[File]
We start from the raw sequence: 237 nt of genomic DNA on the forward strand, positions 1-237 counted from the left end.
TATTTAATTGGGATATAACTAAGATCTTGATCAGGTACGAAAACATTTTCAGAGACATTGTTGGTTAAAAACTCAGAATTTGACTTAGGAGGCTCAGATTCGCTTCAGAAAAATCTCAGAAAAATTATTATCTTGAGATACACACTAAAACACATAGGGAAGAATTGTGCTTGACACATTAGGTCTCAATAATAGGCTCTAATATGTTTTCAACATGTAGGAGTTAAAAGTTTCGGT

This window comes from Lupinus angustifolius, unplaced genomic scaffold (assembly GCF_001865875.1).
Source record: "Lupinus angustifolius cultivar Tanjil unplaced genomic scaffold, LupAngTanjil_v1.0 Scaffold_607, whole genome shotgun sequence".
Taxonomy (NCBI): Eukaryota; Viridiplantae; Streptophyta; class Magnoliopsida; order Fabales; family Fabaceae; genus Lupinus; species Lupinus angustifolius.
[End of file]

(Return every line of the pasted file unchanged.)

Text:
We start from the raw sequence: 237 nt of genomic DNA on the forward strand, positions 1-237 counted from the left end.
TATTTAATTGGGATATAACTAAGATCTTGATCAGGTACGAAAACATTTTCAGAGACATTGTTGGTTAAAAACTCAGAATTTGACTTAGGAGGCTCAGATTCGCTTCAGAAAAATCTCAGAAAAATTATTATCTTGAGATACACACTAAAACACATAGGGAAGAATTGTGCTTGACACATTAGGTCTCAATAATAGGCTCTAATATGTTTTCAACATGTAGGAGTTAAAAGTTTCGGT

This window comes from Lupinus angustifolius, unplaced genomic scaffold (assembly GCF_001865875.1).
Source record: "Lupinus angustifolius cultivar Tanjil unplaced genomic scaffold, LupAngTanjil_v1.0 Scaffold_607, whole genome shotgun sequence".
Taxonomy (NCBI): Eukaryota; Viridiplantae; Streptophyta; class Magnoliopsida; order Fabales; family Fabaceae; genus Lupinus; species Lupinus angustifolius.